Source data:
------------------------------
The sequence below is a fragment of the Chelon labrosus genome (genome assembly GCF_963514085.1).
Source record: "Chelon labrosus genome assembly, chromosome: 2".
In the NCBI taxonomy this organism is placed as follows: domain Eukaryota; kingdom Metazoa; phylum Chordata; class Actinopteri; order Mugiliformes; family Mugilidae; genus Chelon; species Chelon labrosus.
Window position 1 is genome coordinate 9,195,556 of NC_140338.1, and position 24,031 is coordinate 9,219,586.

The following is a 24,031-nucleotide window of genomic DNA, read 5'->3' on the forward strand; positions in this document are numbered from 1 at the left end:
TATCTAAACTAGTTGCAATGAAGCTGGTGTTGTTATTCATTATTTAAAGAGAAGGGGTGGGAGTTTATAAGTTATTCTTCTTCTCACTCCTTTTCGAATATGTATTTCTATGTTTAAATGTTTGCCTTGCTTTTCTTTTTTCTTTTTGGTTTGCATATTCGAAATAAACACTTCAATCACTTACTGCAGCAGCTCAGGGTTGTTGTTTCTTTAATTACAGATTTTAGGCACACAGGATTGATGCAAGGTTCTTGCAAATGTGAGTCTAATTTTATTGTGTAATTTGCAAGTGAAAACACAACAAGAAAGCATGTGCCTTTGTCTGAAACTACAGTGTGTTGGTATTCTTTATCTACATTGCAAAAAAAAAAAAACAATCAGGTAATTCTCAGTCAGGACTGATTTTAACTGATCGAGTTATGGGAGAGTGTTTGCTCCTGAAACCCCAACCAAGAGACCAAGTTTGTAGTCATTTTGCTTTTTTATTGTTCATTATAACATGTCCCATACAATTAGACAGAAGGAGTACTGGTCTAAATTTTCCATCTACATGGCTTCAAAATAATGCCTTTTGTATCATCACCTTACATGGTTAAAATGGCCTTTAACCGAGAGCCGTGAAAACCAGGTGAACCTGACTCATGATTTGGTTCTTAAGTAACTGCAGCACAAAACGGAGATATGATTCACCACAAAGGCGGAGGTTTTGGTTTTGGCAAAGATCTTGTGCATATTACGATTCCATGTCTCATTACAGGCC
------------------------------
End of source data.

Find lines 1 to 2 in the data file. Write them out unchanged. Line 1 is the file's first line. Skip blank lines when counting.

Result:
The sequence below is a fragment of the Chelon labrosus genome (genome assembly GCF_963514085.1).
Source record: "Chelon labrosus genome assembly, chromosome: 2".